KNBA - KBC

Alaska Native Tribal Health Consortium

MICHAEL DINNEEN / ALASKA NATIVE HEALTH CONSORTIUM BOARD OF DIRECTORS

 

By Joaqlin Estus, KNBA

A Yup’ik woman from the Bristol Bay region known as one of the people who created the Alaska tribal health system and a savvy national advocate died Tuesday [Jan. 10]. For nearly 50 years, Sally Smith played a key role in transforming an under-funded, under-staffed and ill-equipped health system for Natives into one that is a model for tribal self-governance.

Oct. 6, 2016

By Joaqlin Estus, KNBA

Hospitals typically are not in the business of providing legal aid to patients, but several tribal health facilities in Alaska are going to start doing just that. The pilot project is being funded through a multi-state grant that's placing AmeriCorps volunteers in tribal facilities in six states.

Local governments win against oil companies on value of taxable property

By Associated Press

The Supreme Court in Alaska has upheld a ruling that the trans-Alaska oil pipeline was worth far more than a billion a year the pipeline owners claimed for the years 2007 through 2009. The Fairbanks Daily News-Miner reports that the court late last month affirmed a Superior Court ruling in 2011 that the pipeline was worth $8.9 billion to $9.6 billion those years.

Sept. 3, 2015

Change affects whether villages can get funds to fix existing water and sewer systems or only to replace them

By Joaqlin Estus, KNBA, with assistance from Matthew Smith, KNOM

Joaqlin Estus / KNBA

Sept. 3, 2015

President Obama names Denali Commission as lead agency for coastal communities threatened by climate change

Based on a story by Zach Hughes, APRN

Wednesday in Kotzebue, President Obama continued his focus on climate change in Alaska by announcing that the Denali Commission will take the lead in dealing with coastal communities threatened by disastrous flooding, erosion and thawing permafrost.

Joaqlin Estus / KNBA

The slide show above gives glimpses of life in the dozens of villages in Alaska that lack flush toilets and running water.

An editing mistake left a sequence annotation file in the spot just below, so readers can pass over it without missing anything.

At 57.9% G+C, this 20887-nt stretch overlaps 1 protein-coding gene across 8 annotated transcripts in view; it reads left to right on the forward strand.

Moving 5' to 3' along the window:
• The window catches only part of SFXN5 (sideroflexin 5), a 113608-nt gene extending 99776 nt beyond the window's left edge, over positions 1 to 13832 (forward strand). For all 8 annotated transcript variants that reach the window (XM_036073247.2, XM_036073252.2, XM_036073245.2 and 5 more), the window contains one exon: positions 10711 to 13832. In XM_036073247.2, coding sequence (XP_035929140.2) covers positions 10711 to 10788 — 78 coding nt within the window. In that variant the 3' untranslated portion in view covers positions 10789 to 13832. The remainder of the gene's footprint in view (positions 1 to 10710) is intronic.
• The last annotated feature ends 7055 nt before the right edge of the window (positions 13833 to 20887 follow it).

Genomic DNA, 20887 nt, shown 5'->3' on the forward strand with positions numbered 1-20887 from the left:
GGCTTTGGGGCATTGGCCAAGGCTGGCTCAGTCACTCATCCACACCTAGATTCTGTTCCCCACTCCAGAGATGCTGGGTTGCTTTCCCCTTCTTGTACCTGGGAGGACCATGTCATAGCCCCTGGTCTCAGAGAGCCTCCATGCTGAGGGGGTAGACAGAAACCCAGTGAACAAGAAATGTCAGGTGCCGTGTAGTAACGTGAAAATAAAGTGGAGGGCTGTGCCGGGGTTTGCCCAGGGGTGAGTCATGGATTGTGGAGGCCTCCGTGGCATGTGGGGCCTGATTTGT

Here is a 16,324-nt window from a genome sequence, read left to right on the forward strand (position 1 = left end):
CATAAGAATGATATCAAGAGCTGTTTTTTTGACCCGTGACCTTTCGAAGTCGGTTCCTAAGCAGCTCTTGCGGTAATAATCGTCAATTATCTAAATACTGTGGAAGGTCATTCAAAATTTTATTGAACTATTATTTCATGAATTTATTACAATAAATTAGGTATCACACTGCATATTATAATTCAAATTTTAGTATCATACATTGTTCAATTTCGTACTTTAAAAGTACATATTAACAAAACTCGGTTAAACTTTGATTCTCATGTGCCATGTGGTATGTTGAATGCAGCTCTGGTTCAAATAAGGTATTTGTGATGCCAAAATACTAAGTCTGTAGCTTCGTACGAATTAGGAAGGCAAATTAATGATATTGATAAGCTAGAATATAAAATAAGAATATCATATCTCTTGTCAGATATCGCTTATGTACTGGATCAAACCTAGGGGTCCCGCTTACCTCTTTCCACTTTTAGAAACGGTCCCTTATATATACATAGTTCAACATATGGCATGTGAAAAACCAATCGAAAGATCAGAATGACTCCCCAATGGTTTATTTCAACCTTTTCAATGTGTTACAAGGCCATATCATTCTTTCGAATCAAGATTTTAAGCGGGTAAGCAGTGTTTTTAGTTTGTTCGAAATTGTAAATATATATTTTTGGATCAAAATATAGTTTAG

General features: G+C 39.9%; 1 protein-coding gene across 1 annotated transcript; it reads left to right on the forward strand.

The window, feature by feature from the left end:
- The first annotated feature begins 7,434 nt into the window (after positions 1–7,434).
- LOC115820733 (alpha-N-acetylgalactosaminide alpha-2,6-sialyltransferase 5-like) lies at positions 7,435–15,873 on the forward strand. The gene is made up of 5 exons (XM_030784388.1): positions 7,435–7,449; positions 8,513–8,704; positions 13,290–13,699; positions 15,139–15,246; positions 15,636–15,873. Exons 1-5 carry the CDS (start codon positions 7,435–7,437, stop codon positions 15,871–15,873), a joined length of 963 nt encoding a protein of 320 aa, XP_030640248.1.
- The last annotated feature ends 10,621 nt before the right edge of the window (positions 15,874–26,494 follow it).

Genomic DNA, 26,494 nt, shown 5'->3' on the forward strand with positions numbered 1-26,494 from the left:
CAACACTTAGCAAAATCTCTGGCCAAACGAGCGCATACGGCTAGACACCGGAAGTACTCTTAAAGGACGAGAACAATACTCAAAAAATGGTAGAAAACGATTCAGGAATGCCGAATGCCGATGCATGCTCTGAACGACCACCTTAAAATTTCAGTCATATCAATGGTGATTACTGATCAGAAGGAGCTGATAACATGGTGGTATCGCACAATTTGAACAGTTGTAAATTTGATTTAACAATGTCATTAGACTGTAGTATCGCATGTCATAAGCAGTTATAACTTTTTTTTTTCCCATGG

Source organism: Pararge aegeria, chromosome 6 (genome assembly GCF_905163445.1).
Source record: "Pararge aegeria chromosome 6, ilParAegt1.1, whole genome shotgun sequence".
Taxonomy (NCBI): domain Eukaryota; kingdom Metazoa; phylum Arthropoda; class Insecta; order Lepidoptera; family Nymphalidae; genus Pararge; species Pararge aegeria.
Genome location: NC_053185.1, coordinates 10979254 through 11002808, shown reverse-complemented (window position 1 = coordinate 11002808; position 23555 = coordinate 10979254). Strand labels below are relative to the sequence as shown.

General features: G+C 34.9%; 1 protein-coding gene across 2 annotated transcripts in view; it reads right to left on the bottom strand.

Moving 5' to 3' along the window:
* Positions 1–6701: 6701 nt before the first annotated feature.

To find out more, click on the links below, Parts 1-5, to see and hear the series "Kick the Bucket: Rural Sanitation in Alaska." 

“Alaska is, frankly, the best model that should be exported to other parts of the country."

Ten years ago, the American Dental Association unsuccessfully sued to get the Alaska Native Tribal Health Consortium to halt its Alaska Dental Health Therapist (DHAT) program. Now that program has won a national award for its innovative approach to providing Alaska Natives with dental care. And the idea is expanding to other states.

Joaqlin Estus / KNBA

 Housing to increase access to health services for Alaska Natives

Tribal, federal, state, and private sector leaders Wednesday {may 20, 2015] kicked off construction of housing at the Alaska Native Medical Center saying it will improve services for Alaska Native and American Indian people who travel to Anchorage from across the state for health care. A state Senator who helped get the project financed says it will also save the state millions of dollars a year for years to come. 

State contributes 25% required match for federal funds

Members of the Legislative Bush Caucus last week in a “Lunch and Learn” session on rural sanitation were told about 900 million dollars is needed to build, replace and maintain rural sanitation systems. Last year the state put about $9 million, and federal agencies put $51 million, toward rural sanitation in Alaska. The combined 60 million dollars is less than half the amount allocated ten years ago.

Use of “honey buckets” is on the rise as funding falls and costly systems fail

By Johanna Eurich

Water and sewer sanitation are still a challenge in many rural Alaska villages. Experts in water and sewer sanitation attending a meeting last week say a recent trend is taking honey buckets out of the museum and putting them back into villages. 

Despite progress and billions spent building water and sewage systems, many villagers in remote places like the Yukon Kuskokwim region still haul water and use a bucket instead of a toilet -- every day.

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